Technology has influenced many changes in how we think and how we interact in our everyday lives and in the workplace. In our fast paced world where the internet, cell phones and email have become as common as the ball point pen, gone are the days of waiting. Everything is accessible at a "click" of the mouse or button. Multi-million dollar contracts are seamlessly processed and negotiated instantaneously via email, fax machine, and videoconferencing. One can conduct their finances on-line eliminating the need to meet with a financial advisor, set up an appointment and drive to the location to meet with them. Nowadays, we are operating at warp speed at the speed of light. Coincidentally, the modern day workplace has also become a technology fortress where employees interact through email, fax machines, Fed-Ex and videoconferencing, just to name a few. Although these methods have become convenient for some, it has also become a double-edged sword because in a fast paced working environment, operating at such a high speed can produce workplace stress.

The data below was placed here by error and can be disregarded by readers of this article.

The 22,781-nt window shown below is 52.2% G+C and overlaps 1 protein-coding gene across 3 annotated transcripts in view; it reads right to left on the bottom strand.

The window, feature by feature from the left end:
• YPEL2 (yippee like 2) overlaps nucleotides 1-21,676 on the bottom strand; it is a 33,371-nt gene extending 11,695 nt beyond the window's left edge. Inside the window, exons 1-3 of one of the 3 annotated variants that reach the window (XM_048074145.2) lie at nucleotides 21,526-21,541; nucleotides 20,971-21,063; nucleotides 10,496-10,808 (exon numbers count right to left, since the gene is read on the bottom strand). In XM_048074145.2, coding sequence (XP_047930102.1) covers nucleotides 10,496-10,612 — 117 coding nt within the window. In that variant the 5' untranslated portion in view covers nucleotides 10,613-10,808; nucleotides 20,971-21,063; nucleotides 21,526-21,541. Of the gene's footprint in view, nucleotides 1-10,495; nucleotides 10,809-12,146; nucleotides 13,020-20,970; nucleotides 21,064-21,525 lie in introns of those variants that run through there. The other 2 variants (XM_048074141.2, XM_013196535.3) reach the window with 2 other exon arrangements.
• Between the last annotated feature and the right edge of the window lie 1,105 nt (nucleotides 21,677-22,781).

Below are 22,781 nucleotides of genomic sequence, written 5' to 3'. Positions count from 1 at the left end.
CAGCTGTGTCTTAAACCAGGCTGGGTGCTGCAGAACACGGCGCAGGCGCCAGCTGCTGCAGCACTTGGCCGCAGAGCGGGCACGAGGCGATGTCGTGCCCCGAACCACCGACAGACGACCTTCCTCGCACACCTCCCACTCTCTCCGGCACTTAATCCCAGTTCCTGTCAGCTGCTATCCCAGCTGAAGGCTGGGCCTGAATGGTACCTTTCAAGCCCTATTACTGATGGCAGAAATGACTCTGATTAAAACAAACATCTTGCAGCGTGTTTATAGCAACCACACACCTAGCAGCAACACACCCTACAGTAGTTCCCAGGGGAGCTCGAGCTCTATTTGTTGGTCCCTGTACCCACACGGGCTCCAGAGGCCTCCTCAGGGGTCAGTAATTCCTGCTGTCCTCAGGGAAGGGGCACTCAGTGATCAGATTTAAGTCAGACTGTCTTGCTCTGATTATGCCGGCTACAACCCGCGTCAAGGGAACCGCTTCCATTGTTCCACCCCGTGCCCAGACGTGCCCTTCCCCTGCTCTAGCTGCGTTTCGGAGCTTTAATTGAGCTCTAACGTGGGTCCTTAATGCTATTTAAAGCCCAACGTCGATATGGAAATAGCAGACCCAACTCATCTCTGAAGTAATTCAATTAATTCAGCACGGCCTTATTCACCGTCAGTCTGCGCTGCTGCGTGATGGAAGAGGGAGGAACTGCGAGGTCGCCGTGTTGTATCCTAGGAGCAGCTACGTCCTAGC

In the article, Workplace Stress can result in Apathy, Illness, Expert Says, workplace stress can be defined as the harmful physical and emotional responses that occur when the requirements of the job do not match the capabilities, resources, or needs of the worker (Erickson, 2002). Workplace stress can lead to poor health and even injury. Stress in the workplace is fast becoming an epidemic, contributing to increases in burnout and employee health concerns. The results are lower productivity, higher absenteeism, greater turnover and increased health insurance claims. Workplace stress can be attributed to many factors such as heavy workloads, long working hours, layoff potential, job demands, and greater employer expectations than ever before. Workplace stress can cause a variety of illnesses, both psychological and physical.